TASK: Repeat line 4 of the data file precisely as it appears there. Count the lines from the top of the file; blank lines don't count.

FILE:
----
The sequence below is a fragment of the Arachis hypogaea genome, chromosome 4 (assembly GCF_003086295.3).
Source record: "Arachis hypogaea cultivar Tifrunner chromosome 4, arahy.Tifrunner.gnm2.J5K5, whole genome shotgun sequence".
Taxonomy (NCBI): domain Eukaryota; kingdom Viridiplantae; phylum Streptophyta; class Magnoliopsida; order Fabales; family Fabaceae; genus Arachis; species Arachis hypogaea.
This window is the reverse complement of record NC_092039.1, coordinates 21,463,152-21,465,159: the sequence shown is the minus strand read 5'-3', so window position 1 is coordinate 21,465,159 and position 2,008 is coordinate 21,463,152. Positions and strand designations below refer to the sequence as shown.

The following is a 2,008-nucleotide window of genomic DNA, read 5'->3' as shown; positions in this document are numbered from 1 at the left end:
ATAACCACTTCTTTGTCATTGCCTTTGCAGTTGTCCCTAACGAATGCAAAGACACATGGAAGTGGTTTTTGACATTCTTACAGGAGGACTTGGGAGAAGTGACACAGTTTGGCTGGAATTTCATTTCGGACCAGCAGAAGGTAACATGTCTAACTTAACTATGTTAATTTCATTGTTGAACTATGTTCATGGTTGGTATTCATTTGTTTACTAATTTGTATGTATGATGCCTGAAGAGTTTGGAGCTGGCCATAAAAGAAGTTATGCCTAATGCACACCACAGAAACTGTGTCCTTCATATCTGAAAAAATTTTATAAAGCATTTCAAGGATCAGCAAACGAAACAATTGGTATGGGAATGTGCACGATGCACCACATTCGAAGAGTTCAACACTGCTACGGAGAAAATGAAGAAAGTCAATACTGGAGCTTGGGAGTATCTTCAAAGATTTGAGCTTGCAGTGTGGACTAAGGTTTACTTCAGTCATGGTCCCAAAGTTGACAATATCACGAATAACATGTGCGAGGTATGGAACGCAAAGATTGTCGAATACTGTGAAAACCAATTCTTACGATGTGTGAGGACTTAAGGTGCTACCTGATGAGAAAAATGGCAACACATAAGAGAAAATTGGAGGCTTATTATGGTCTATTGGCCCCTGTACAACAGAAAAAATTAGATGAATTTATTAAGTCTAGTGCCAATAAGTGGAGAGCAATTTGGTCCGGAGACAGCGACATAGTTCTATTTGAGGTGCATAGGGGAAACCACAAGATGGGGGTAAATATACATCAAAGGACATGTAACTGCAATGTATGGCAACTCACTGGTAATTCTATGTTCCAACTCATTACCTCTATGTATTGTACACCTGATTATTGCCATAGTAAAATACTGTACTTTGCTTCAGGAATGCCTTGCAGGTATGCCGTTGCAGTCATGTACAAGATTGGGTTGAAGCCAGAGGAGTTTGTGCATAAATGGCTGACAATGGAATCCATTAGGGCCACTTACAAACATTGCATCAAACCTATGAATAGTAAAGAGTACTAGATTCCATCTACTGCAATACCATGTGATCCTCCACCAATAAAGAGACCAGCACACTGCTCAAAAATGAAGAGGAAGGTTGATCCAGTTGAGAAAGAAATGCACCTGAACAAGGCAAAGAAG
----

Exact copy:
This window is the reverse complement of record NC_092039.1, coordinates 21,463,152-21,465,159: the sequence shown is the minus strand read 5'-3', so window position 1 is coordinate 21,465,159 and position 2,008 is coordinate 21,463,152. Positions and strand designations below refer to the sequence as shown.